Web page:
The Australian dollar dropped for a second straight session versus the U.S. dollar, easing from its highest level since May 2018, after a report showing the Australian economy posted its sharpest contraction on records in the second quarter.
GDP figures released on Wednesday showed that the economy contracted 7 percent, following a fall of 0.3 percent in the first quarter. Analysts had predicted a contraction of 6.0 percent.
The sharp fall is considered the worst since first compiling data in 1959, as the coronavirus hit the Australian economy and its main trading partner China, where the economy is currently deemed in a technical recession after contracting for two consecutive quarters.
Meanwhile, the Australian dollar is trading lower against its U.S. counterpart at 0.7353, while it hit a low of 0.7336.
On the other hand, the dollar index resumed recovery after erasing its losses yesterday, following an upbeat report showing that U.S. manufacturing expanded at the fastest pace since 2018 in August.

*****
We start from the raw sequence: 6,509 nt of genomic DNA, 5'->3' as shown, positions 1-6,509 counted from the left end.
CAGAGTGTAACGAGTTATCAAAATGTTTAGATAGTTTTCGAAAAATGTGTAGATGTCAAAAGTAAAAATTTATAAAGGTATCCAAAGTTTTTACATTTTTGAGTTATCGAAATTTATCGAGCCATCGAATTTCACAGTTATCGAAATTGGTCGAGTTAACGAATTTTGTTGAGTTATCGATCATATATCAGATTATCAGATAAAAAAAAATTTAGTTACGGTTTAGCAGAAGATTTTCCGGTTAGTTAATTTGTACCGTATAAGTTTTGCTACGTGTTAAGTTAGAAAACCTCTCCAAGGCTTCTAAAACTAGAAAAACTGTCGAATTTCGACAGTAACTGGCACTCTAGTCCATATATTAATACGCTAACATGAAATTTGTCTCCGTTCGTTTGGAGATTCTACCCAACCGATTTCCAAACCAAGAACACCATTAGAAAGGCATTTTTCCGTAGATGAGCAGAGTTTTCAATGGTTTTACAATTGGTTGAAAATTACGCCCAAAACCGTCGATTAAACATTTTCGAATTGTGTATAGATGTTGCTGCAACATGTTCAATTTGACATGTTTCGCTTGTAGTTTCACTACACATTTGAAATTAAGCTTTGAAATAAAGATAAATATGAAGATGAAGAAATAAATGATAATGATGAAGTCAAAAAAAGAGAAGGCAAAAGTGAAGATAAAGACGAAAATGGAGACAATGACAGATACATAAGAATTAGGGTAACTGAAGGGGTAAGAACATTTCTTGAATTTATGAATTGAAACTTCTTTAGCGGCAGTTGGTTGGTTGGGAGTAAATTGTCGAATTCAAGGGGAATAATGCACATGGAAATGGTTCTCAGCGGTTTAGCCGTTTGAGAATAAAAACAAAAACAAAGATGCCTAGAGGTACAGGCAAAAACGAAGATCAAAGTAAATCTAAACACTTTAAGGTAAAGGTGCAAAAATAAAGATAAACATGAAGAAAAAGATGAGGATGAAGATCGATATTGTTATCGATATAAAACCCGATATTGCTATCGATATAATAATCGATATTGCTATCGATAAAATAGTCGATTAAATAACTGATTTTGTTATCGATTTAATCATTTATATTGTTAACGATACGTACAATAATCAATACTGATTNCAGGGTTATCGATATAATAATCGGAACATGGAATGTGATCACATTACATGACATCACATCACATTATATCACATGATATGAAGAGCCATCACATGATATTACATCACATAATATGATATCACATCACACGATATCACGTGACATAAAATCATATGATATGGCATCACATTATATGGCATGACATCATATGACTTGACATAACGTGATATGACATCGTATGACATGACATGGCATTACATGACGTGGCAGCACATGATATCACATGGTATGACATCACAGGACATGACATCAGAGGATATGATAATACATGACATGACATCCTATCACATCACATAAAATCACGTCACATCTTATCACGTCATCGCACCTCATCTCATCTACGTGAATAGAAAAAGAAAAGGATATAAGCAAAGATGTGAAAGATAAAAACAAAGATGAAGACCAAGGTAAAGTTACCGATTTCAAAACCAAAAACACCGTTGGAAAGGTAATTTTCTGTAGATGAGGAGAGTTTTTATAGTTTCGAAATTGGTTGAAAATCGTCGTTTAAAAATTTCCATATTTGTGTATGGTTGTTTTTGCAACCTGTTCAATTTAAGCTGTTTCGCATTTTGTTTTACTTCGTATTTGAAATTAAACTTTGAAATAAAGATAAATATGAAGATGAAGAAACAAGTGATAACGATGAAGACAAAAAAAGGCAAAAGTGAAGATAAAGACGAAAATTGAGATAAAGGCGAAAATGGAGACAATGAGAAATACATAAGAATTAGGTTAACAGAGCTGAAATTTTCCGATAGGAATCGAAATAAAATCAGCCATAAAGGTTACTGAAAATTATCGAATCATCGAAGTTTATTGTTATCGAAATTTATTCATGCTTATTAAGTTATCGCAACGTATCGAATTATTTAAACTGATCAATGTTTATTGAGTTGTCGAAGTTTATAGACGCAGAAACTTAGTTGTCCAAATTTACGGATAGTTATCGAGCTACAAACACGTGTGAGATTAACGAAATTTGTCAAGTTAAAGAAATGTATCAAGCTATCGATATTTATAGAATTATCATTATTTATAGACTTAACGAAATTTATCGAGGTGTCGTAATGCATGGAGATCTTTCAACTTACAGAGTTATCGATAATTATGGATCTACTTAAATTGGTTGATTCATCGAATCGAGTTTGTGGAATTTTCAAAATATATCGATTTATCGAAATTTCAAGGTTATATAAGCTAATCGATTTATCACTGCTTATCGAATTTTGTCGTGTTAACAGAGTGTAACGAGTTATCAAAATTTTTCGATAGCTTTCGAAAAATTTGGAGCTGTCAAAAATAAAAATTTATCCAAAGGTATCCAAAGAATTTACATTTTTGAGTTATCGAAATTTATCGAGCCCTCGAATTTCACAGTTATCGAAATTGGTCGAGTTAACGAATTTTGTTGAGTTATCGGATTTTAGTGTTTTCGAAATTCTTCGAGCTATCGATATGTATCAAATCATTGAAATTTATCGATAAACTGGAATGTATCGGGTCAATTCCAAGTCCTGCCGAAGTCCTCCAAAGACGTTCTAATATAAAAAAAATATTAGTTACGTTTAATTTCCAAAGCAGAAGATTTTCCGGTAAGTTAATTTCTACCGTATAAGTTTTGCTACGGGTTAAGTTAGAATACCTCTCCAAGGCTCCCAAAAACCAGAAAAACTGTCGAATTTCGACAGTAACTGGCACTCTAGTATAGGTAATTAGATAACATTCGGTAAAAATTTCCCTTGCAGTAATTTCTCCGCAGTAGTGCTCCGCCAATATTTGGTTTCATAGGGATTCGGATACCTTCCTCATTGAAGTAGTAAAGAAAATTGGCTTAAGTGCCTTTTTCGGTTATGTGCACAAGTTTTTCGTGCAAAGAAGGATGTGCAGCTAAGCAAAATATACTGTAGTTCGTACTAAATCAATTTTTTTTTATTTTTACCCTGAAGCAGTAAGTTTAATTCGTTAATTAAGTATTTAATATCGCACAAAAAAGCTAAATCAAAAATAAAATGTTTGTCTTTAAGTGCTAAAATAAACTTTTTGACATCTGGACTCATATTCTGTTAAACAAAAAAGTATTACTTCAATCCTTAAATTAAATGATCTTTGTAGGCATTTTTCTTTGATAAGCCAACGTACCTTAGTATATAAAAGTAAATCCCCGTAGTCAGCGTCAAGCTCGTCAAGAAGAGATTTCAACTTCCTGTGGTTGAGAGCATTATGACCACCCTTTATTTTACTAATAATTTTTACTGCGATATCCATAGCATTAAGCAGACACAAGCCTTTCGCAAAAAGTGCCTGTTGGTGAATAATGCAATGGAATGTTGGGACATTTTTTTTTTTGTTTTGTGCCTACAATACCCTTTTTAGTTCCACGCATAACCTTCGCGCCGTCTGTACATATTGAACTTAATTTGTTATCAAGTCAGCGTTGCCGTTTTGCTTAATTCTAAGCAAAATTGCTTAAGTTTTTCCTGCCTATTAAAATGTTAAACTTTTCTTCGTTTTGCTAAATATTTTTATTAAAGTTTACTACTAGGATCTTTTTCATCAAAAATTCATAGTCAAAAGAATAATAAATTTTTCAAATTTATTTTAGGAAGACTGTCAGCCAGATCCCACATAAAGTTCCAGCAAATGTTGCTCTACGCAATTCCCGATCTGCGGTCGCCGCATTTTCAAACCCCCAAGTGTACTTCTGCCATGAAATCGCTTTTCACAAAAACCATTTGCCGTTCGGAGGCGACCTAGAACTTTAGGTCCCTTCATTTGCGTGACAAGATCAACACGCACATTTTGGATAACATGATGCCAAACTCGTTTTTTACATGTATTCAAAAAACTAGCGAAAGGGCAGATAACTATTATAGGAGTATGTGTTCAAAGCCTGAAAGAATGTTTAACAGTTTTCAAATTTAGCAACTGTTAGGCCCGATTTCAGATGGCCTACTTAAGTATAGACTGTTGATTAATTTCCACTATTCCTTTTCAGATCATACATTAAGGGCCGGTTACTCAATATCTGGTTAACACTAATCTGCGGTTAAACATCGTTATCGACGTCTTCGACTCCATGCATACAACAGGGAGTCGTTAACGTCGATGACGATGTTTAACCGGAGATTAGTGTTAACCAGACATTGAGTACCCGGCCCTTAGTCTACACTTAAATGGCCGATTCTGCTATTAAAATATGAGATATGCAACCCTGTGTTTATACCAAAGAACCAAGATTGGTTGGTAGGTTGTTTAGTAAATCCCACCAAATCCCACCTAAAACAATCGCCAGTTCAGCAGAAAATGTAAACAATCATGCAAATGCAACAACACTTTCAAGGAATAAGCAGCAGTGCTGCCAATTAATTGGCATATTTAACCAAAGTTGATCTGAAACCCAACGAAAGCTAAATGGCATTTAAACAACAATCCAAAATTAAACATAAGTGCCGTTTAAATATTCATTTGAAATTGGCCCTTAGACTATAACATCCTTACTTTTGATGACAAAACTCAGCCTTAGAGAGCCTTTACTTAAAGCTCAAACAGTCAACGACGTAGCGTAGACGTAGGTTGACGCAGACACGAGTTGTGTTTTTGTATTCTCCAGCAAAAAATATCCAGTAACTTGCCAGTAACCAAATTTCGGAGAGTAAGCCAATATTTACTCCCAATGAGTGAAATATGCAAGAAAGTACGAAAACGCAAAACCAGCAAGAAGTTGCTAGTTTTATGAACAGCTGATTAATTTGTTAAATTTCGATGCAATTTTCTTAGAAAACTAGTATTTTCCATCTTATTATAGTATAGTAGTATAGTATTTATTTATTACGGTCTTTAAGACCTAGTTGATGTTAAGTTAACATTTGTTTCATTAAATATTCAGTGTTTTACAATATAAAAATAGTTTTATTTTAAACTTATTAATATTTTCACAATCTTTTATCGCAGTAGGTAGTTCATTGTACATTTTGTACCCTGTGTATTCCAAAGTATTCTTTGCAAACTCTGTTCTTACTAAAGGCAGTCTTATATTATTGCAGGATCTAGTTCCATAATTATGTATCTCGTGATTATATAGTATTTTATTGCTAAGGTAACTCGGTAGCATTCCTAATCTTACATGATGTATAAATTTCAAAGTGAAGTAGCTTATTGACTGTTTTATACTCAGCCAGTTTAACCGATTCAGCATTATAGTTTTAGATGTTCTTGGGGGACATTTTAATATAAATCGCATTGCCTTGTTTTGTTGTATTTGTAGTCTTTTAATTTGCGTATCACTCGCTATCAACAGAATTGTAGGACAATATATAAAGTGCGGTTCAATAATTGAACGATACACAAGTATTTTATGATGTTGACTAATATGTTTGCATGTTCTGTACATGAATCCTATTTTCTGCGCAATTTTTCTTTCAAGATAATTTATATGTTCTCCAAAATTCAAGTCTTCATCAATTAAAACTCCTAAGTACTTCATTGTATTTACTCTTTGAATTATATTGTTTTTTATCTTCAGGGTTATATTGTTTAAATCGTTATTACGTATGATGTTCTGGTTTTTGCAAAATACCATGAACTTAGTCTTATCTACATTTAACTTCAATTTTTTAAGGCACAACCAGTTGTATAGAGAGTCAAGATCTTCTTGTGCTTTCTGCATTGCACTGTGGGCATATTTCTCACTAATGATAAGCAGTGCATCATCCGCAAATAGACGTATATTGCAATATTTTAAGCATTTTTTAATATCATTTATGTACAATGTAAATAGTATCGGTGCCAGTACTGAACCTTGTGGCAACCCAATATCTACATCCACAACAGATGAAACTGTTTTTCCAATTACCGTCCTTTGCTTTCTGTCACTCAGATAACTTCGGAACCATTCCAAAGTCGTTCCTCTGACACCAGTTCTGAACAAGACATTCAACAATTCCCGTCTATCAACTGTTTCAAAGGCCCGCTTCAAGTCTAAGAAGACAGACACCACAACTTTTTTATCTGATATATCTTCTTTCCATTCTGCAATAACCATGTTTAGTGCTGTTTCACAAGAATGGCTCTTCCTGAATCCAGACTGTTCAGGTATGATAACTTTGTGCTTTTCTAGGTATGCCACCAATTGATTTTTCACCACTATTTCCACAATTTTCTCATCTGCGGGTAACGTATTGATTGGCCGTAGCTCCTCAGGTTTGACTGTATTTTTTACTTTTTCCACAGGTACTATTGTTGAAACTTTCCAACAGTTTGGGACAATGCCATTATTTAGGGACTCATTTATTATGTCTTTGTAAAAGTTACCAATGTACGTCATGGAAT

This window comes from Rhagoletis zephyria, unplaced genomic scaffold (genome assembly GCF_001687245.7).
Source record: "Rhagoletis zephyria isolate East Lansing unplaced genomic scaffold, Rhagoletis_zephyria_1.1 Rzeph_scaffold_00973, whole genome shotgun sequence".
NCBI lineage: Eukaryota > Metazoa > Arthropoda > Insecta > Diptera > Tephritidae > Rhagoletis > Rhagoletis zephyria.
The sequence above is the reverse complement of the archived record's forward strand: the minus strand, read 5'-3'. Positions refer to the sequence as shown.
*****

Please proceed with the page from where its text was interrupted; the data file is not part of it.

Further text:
The dollar index has come under tense pressure after Fed Chair Jerome Powell vowed to keep the loose monetary policy even if inflation surpassed the central bank’s objective.
Later in the day, eyes will focus on U.S. ADP non-farm employment and factory orders, while the key focus will be on Friday’s NFP data for August.
Australia’s S&P/ASX 200 index, however, edged up 1.8 percent to 6,063.20, marking its largest one-day percentage rise since August.
Investors focused on the positive signs of global economic recovery after the release of sanguine manufacturing data from both U.S. and China on Tuesday.
Last night, Wall Street finished at new record highs, led by sharp gains from technology shares.
Adding to positivity
in the sentiment, US Dr Anthony Fauci mentioned that the Covid-19 vaccine
could be available at an earlier date if clinical trials were overwhelmingly